In The Price of Independence, Broadus Mitchell incorporates a single unifying thesis: the real story behind the American Revolution , not just the battles and the combatants, but how they actually were fought and the terrible hardships and pain that accom-panied the long marches in brutally harsh weather with little food.
Broadus Mitchell is one of the few authors who has dared to unveil the dark side, the realistic view of the American Revolution, often lacking in high school textbooks. I was extremely amazed and at times horrified by the events I encountered in The Price of Independence. Out of 3500 American doctors, only 200 had medical degrees; thus the medical treatment of the injured was horrendous. Often the dead lay alongside the living as infection ran rampant throughout the "hospitals." I could not believe that Benjamin Franklin offered the idea of using bows and arrows instead of muskets since few worked correctly and gun powder and ammunition were rare commodities.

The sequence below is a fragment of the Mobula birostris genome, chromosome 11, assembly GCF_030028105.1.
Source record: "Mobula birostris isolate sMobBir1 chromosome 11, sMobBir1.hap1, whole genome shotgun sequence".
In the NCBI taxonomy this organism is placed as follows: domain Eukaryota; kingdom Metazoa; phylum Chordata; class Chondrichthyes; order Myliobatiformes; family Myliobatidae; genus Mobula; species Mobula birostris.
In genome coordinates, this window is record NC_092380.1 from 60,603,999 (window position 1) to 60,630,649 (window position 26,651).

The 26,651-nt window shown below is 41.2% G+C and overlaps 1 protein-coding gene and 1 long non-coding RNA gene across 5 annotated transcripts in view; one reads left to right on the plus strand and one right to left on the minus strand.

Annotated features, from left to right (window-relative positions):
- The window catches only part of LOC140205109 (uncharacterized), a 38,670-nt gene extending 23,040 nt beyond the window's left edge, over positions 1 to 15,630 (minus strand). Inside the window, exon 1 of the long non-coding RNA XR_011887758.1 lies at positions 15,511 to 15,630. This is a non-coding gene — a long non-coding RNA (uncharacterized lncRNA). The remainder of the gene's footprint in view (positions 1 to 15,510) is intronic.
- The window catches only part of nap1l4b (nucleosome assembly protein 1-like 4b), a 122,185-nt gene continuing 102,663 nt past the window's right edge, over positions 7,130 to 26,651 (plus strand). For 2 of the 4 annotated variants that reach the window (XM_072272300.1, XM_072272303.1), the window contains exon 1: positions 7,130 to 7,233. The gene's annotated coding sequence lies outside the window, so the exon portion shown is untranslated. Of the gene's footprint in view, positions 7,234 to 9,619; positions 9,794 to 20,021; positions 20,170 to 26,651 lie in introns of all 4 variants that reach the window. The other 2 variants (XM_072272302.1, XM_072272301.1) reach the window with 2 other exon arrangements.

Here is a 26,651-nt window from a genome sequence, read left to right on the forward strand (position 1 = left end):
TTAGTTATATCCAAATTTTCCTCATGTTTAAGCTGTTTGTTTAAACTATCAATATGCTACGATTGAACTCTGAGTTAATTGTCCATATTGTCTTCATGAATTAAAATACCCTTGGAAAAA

The author believes that few Americans supported the war and many opposed Washington's leadership. One can infer that Mitchell wrote the book in response to the idealistic and fairy-tale view of the famous painting of George Washington crossing the Delaware. Mitchell is extremely persuasive , each succeeding chapter filled me with more awe and incredulity; but the author constantly backed up his facts with statistics, quotes, and other convincing information. Most of the events I read were completely new to me , few books have dared to go where Mitchell has gone.
I will never look at the American Revolution in the same way again; the book is just too shocking to be forgotten. It seems that Broadus Mitchell set out on a mission to expose the real side of the Revolution and he succeeded.
This piece has been published in Teen Ink’s monthly print magazine.